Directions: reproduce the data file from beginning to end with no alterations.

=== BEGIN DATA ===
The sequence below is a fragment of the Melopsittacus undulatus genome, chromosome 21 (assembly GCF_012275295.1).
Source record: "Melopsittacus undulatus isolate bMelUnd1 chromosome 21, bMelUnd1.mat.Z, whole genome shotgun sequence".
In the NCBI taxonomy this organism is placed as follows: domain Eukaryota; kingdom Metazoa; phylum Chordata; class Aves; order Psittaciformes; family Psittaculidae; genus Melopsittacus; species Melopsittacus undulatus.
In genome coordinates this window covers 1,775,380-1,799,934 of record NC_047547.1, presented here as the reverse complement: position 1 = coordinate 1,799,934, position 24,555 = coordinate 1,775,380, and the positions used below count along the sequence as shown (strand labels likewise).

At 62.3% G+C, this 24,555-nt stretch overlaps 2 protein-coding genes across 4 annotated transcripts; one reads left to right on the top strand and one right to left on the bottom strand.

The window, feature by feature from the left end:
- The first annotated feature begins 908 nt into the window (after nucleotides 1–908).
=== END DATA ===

The sequence below is a fragment of the Melopsittacus undulatus genome, chromosome 21 (assembly GCF_012275295.1).
Source record: "Melopsittacus undulatus isolate bMelUnd1 chromosome 21, bMelUnd1.mat.Z, whole genome shotgun sequence".
In the NCBI taxonomy this organism is placed as follows: domain Eukaryota; kingdom Metazoa; phylum Chordata; class Aves; order Psittaciformes; family Psittaculidae; genus Melopsittacus; species Melopsittacus undulatus.
In genome coordinates this window covers 1,775,380-1,799,934 of record NC_047547.1, presented here as the reverse complement: position 1 = coordinate 1,799,934, position 24,555 = coordinate 1,775,380, and the positions used below count along the sequence as shown (strand labels likewise).

At 62.3% G+C, this 24,555-nt stretch overlaps 2 protein-coding genes across 4 annotated transcripts; one reads left to right on the top strand and one right to left on the bottom strand.

The window, feature by feature from the left end:
- The first annotated feature begins 908 nt into the window (after nucleotides 1–908).